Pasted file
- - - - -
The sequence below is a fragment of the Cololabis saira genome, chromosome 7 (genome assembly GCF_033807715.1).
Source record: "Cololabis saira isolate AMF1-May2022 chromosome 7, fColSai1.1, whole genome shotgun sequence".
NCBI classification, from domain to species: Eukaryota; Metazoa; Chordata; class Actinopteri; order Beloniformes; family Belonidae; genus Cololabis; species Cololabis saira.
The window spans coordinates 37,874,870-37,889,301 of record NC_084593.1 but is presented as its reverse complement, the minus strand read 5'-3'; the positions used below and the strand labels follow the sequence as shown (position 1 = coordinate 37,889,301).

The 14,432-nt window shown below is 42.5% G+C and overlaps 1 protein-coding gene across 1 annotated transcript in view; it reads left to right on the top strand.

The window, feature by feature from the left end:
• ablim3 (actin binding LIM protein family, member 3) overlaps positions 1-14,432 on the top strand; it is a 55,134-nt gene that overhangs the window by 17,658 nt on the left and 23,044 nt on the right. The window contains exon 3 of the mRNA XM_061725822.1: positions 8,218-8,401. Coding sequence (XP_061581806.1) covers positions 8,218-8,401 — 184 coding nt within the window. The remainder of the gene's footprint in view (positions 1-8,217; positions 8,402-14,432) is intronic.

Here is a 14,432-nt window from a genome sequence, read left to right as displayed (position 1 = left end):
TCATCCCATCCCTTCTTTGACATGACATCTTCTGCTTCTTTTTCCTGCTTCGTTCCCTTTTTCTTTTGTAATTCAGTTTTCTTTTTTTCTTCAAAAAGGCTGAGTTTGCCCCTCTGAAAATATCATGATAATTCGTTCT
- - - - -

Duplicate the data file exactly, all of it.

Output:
The sequence below is a fragment of the Cololabis saira genome, chromosome 7 (genome assembly GCF_033807715.1).
Source record: "Cololabis saira isolate AMF1-May2022 chromosome 7, fColSai1.1, whole genome shotgun sequence".
NCBI classification, from domain to species: Eukaryota; Metazoa; Chordata; class Actinopteri; order Beloniformes; family Belonidae; genus Cololabis; species Cololabis saira.
The window spans coordinates 37,874,870-37,889,301 of record NC_084593.1 but is presented as its reverse complement, the minus strand read 5'-3'; the positions used below and the strand labels follow the sequence as shown (position 1 = coordinate 37,889,301).

The 14,432-nt window shown below is 42.5% G+C and overlaps 1 protein-coding gene across 1 annotated transcript in view; it reads left to right on the top strand.

The window, feature by feature from the left end:
• ablim3 (actin binding LIM protein family, member 3) overlaps positions 1-14,432 on the top strand; it is a 55,134-nt gene that overhangs the window by 17,658 nt on the left and 23,044 nt on the right. The window contains exon 3 of the mRNA XM_061725822.1: positions 8,218-8,401. Coding sequence (XP_061581806.1) covers positions 8,218-8,401 — 184 coding nt within the window. The remainder of the gene's footprint in view (positions 1-8,217; positions 8,402-14,432) is intronic.

Here is a 14,432-nt window from a genome sequence, read left to right as displayed (position 1 = left end):
TCATCCCATCCCTTCTTTGACATGACATCTTCTGCTTCTTTTTCCTGCTTCGTTCCCTTTTTCTTTTGTAATTCAGTTTTCTTTTTTTCTTCAAAAAGGCTGAGTTTGCCCCTCTGAAAATATCATGATAATTCGTTCT